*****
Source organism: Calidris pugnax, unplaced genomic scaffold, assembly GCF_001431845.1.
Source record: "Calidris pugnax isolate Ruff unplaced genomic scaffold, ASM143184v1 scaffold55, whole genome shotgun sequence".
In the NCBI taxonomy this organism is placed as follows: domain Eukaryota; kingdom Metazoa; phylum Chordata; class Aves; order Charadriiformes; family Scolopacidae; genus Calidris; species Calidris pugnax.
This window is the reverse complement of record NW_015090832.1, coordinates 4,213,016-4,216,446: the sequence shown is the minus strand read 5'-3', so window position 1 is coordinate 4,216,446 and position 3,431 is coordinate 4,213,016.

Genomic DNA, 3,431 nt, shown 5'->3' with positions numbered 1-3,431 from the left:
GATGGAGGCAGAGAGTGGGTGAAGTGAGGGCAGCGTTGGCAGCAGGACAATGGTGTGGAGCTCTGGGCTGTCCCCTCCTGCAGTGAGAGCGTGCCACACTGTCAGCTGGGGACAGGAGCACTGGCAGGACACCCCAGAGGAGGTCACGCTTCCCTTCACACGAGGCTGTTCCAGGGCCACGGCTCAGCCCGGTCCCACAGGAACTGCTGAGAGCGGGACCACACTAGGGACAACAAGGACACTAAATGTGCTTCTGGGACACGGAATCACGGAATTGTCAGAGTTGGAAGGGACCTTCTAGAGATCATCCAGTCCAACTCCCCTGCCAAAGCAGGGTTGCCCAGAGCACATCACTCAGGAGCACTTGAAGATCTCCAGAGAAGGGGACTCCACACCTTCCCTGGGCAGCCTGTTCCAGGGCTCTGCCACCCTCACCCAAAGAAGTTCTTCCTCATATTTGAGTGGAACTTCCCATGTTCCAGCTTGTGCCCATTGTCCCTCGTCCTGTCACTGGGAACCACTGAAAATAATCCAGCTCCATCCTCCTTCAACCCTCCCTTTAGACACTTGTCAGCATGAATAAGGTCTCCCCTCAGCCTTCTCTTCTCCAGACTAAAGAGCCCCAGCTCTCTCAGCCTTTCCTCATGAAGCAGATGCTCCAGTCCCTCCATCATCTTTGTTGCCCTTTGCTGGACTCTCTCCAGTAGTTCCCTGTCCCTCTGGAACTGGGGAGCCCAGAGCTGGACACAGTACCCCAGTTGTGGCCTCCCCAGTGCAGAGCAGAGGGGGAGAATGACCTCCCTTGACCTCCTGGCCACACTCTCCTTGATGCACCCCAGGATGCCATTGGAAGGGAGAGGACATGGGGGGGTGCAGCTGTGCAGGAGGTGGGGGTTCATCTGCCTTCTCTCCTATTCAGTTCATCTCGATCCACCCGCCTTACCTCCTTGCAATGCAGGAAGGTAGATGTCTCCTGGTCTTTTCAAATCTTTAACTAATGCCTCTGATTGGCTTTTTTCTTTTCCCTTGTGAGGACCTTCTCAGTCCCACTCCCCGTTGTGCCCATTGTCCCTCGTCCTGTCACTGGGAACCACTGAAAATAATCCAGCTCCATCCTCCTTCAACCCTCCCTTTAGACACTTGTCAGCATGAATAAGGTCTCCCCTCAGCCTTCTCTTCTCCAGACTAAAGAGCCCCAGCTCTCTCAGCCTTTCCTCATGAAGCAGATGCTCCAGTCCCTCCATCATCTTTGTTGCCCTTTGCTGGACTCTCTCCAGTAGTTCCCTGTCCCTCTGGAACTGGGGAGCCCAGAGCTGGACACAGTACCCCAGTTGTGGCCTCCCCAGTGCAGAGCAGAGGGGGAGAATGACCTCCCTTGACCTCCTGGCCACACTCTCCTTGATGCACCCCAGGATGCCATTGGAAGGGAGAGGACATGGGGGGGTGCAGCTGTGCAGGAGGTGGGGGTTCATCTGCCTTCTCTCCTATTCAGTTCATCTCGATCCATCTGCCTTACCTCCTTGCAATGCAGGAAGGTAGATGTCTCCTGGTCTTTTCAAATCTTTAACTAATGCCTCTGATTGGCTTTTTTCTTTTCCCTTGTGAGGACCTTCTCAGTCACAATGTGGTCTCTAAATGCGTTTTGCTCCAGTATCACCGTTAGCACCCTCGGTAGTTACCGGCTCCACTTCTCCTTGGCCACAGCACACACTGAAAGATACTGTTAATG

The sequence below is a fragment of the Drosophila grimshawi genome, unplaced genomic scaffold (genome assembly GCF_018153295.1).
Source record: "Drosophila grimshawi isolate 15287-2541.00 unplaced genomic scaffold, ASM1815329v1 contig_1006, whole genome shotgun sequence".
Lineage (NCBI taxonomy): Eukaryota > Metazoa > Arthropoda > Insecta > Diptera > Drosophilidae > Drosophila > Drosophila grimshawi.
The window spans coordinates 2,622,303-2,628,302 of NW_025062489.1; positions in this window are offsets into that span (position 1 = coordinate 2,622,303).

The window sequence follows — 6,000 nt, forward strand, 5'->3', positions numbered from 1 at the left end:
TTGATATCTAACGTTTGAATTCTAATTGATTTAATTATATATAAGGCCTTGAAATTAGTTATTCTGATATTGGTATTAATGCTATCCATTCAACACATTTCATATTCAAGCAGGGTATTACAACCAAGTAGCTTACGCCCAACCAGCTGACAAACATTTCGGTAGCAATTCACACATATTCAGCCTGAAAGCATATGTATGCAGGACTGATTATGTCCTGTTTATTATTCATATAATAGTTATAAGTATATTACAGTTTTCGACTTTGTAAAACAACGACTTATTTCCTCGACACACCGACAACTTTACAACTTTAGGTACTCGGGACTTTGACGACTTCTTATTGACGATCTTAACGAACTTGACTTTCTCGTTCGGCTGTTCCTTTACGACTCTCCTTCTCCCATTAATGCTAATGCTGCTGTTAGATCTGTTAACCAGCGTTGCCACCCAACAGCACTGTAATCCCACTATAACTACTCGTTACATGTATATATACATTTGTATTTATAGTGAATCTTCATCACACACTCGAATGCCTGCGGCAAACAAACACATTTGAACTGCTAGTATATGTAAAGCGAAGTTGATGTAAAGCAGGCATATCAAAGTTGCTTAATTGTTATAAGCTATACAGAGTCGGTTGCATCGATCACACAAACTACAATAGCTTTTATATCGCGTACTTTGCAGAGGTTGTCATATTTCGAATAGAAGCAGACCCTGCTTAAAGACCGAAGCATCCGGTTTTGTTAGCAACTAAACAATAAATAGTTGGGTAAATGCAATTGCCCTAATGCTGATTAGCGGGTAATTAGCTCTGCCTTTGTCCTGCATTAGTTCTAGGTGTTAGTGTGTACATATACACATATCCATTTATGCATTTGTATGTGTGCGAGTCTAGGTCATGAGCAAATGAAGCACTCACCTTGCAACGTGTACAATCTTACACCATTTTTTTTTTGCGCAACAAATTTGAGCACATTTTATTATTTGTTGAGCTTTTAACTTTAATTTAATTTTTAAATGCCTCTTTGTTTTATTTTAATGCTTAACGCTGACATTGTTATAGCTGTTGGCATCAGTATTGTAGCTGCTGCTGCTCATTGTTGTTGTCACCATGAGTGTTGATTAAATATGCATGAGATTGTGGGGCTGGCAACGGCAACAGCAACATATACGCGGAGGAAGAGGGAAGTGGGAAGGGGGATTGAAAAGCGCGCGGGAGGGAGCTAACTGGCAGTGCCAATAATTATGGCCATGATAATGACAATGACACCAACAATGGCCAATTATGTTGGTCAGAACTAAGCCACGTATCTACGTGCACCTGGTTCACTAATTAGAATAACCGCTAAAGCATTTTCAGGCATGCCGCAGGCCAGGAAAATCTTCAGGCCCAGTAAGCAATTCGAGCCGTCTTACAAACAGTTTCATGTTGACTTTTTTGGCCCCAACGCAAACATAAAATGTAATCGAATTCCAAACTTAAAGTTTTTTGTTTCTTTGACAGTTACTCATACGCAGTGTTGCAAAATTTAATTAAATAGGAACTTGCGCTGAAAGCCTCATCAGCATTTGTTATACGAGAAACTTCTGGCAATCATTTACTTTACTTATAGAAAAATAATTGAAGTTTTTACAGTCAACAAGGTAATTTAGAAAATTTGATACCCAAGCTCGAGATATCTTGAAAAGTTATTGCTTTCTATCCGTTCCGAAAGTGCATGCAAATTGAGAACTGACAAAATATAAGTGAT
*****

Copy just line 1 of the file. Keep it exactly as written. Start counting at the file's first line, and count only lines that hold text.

Source organism: Calidris pugnax, unplaced genomic scaffold, assembly GCF_001431845.1.